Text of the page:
What makes a leader successful?
"Hands-on managerial CEOs are, on average, less effective than leaders who stay more high-level," according to a recent Harvard Business Review study that reviewed survey data from more than 1,000 CEOs across six countries.
In other words: "It seems that the CEOs who didn't meddle in every detail of every decision were, on the whole, a touch more successful that those who floated in the ether..." wrote Chris Matyszczyk, owner of Howard Raucous LLC, in a recent Inc.com post, who analyzed the HBR study.
I found the study interesting and I encourage you to take a look at it.
While the study acknowledges leaders must understand and find the "right fit between the CEO'ÂÂs leadership style and what the company actually needs," it was clear from this research that leaders over managers were deemed the more successful CEOs. I took this to mean that when you hire the right people for the job, step aside whenever you can and let them work.
Another interesting part of this study was the data pulled from every activity a CEO does in a week. The data - analyzed by a machine - found that about one-quarter of CEOs' days are spent alone, 10 percent on personal matters and 8 percent on traveling. The rest of the time (56 percent) was spent with people - one on one, or in meetings.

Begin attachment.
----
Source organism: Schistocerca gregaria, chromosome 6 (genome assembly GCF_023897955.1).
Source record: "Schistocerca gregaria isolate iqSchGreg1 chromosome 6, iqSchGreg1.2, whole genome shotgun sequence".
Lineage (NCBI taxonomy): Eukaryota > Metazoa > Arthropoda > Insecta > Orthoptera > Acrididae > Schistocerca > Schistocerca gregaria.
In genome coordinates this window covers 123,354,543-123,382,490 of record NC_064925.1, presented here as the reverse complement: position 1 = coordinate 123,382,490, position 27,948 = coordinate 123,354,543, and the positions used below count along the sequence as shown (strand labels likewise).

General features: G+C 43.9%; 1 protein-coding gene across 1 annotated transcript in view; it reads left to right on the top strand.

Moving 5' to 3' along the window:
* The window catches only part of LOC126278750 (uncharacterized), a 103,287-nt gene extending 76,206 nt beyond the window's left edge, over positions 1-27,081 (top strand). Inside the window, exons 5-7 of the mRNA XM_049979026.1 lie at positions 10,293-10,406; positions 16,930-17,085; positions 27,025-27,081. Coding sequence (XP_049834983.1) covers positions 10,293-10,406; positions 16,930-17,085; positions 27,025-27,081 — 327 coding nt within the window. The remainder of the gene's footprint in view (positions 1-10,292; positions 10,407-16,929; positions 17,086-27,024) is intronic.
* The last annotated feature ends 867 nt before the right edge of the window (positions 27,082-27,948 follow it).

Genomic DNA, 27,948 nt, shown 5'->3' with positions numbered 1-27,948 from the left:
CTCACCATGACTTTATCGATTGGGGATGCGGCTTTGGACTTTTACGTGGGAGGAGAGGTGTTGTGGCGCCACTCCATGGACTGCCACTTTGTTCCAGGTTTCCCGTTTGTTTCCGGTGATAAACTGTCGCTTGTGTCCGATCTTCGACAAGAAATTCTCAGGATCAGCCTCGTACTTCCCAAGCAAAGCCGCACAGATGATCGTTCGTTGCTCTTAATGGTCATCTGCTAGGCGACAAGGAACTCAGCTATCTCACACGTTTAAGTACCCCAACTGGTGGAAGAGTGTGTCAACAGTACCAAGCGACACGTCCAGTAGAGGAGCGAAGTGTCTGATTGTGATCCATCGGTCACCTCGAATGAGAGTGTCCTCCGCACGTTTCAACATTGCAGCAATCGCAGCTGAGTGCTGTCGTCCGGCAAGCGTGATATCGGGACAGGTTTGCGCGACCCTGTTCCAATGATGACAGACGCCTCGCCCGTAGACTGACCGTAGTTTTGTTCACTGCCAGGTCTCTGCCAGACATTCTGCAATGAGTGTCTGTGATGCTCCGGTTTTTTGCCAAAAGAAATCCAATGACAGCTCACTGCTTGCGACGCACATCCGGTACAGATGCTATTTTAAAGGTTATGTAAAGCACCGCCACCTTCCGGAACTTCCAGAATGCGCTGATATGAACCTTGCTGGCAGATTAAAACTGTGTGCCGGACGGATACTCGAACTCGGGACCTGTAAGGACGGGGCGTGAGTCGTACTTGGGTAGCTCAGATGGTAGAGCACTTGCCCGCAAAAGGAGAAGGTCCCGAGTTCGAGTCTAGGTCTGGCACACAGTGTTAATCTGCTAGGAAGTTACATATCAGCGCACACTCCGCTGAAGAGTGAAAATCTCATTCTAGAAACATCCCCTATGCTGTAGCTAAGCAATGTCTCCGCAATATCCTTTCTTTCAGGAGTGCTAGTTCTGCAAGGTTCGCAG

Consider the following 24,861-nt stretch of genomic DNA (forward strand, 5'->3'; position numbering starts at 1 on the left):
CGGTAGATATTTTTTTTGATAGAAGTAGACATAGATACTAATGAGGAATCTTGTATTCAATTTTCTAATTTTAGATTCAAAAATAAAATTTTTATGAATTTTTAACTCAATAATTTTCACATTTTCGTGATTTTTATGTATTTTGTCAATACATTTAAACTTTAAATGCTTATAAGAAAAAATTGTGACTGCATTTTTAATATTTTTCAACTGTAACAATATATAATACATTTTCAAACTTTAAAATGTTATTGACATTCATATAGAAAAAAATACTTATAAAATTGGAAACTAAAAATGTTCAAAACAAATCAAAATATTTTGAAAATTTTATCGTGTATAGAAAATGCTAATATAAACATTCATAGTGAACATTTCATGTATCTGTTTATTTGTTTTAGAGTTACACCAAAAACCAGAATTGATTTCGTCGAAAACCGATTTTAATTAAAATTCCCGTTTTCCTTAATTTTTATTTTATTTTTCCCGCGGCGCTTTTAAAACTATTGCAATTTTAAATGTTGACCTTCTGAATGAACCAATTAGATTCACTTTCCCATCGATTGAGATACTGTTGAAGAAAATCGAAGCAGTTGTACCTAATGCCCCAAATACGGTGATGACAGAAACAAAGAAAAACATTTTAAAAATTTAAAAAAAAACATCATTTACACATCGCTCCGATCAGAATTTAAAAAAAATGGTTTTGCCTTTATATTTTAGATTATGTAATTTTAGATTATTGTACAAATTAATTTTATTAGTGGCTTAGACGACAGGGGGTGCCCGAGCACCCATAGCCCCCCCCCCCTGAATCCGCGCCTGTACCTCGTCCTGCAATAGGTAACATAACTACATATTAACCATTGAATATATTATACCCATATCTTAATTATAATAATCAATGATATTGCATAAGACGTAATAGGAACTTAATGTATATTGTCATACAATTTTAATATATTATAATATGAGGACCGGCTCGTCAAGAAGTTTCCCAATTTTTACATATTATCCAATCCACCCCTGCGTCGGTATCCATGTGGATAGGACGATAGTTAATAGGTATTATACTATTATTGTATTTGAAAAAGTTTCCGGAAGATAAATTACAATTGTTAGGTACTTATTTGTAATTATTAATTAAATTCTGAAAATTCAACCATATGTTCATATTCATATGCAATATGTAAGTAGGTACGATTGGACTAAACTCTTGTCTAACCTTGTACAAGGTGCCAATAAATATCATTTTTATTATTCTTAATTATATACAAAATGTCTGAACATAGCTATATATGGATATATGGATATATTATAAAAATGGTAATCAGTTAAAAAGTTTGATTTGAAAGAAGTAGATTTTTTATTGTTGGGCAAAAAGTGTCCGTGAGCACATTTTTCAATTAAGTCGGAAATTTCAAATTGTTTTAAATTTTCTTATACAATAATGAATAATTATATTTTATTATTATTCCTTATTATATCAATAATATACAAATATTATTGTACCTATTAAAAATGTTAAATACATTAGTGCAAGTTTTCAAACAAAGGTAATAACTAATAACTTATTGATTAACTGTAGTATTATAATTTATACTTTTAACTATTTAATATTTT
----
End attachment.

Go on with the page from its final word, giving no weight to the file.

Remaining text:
One can probably also deduce from the study that employees -ÂÂ on average -ÂÂ would prefer to work for a leader-type CEO rather than a more hands-on manager-type. Giving your employees ownership over their work and entrusting their skills will do wonders for your organization -ÂÂ and your success as a leader.
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